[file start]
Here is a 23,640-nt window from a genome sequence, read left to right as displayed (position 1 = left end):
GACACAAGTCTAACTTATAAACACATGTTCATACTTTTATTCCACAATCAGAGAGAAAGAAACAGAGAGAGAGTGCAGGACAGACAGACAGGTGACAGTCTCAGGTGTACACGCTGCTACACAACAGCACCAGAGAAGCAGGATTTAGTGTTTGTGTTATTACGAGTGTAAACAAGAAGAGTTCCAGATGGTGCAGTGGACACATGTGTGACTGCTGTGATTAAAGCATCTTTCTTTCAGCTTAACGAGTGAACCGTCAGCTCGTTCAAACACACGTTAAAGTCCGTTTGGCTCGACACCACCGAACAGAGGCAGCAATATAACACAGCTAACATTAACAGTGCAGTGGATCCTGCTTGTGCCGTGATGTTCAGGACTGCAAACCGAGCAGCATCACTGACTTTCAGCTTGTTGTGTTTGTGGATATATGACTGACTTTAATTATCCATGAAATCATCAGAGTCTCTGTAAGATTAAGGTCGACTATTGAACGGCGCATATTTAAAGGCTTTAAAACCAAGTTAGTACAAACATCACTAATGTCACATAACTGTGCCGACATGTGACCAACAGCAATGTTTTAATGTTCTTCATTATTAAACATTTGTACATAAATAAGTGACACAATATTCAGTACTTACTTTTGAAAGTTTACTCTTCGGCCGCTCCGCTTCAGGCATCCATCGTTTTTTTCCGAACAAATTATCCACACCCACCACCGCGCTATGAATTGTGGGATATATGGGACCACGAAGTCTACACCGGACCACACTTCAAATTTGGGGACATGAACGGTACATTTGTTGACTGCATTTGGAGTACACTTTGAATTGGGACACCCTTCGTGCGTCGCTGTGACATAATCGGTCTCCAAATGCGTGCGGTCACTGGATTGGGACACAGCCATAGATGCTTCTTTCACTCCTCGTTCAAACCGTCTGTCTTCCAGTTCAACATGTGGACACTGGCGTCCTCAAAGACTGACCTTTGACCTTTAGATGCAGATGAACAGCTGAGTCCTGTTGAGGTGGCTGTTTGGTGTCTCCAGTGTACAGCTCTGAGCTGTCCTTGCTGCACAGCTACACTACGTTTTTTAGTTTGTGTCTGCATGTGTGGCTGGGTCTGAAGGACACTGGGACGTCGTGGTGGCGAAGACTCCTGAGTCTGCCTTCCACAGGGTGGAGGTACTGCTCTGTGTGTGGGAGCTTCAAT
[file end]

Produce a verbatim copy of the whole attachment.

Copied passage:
Here is a 23,640-nt window from a genome sequence, read left to right as displayed (position 1 = left end):
GACACAAGTCTAACTTATAAACACATGTTCATACTTTTATTCCACAATCAGAGAGAAAGAAACAGAGAGAGAGTGCAGGACAGACAGACAGGTGACAGTCTCAGGTGTACACGCTGCTACACAACAGCACCAGAGAAGCAGGATTTAGTGTTTGTGTTATTACGAGTGTAAACAAGAAGAGTTCCAGATGGTGCAGTGGACACATGTGTGACTGCTGTGATTAAAGCATCTTTCTTTCAGCTTAACGAGTGAACCGTCAGCTCGTTCAAACACACGTTAAAGTCCGTTTGGCTCGACACCACCGAACAGAGGCAGCAATATAACACAGCTAACATTAACAGTGCAGTGGATCCTGCTTGTGCCGTGATGTTCAGGACTGCAAACCGAGCAGCATCACTGACTTTCAGCTTGTTGTGTTTGTGGATATATGACTGACTTTAATTATCCATGAAATCATCAGAGTCTCTGTAAGATTAAGGTCGACTATTGAACGGCGCATATTTAAAGGCTTTAAAACCAAGTTAGTACAAACATCACTAATGTCACATAACTGTGCCGACATGTGACCAACAGCAATGTTTTAATGTTCTTCATTATTAAACATTTGTACATAAATAAGTGACACAATATTCAGTACTTACTTTTGAAAGTTTACTCTTCGGCCGCTCCGCTTCAGGCATCCATCGTTTTTTTCCGAACAAATTATCCACACCCACCACCGCGCTATGAATTGTGGGATATATGGGACCACGAAGTCTACACCGGACCACACTTCAAATTTGGGGACATGAACGGTACATTTGTTGACTGCATTTGGAGTACACTTTGAATTGGGACACCCTTCGTGCGTCGCTGTGACATAATCGGTCTCCAAATGCGTGCGGTCACTGGATTGGGACACAGCCATAGATGCTTCTTTCACTCCTCGTTCAAACCGTCTGTCTTCCAGTTCAACATGTGGACACTGGCGTCCTCAAAGACTGACCTTTGACCTTTAGATGCAGATGAACAGCTGAGTCCTGTTGAGGTGGCTGTTTGGTGTCTCCAGTGTACAGCTCTGAGCTGTCCTTGCTGCACAGCTACACTACGTTTTTTAGTTTGTGTCTGCATGTGTGGCTGGGTCTGAAGGACACTGGGACGTCGTGGTGGCGAAGACTCCTGAGTCTGCCTTCCACAGGGTGGAGGTACTGCTCTGTGTGTGGGAGCTTCAAT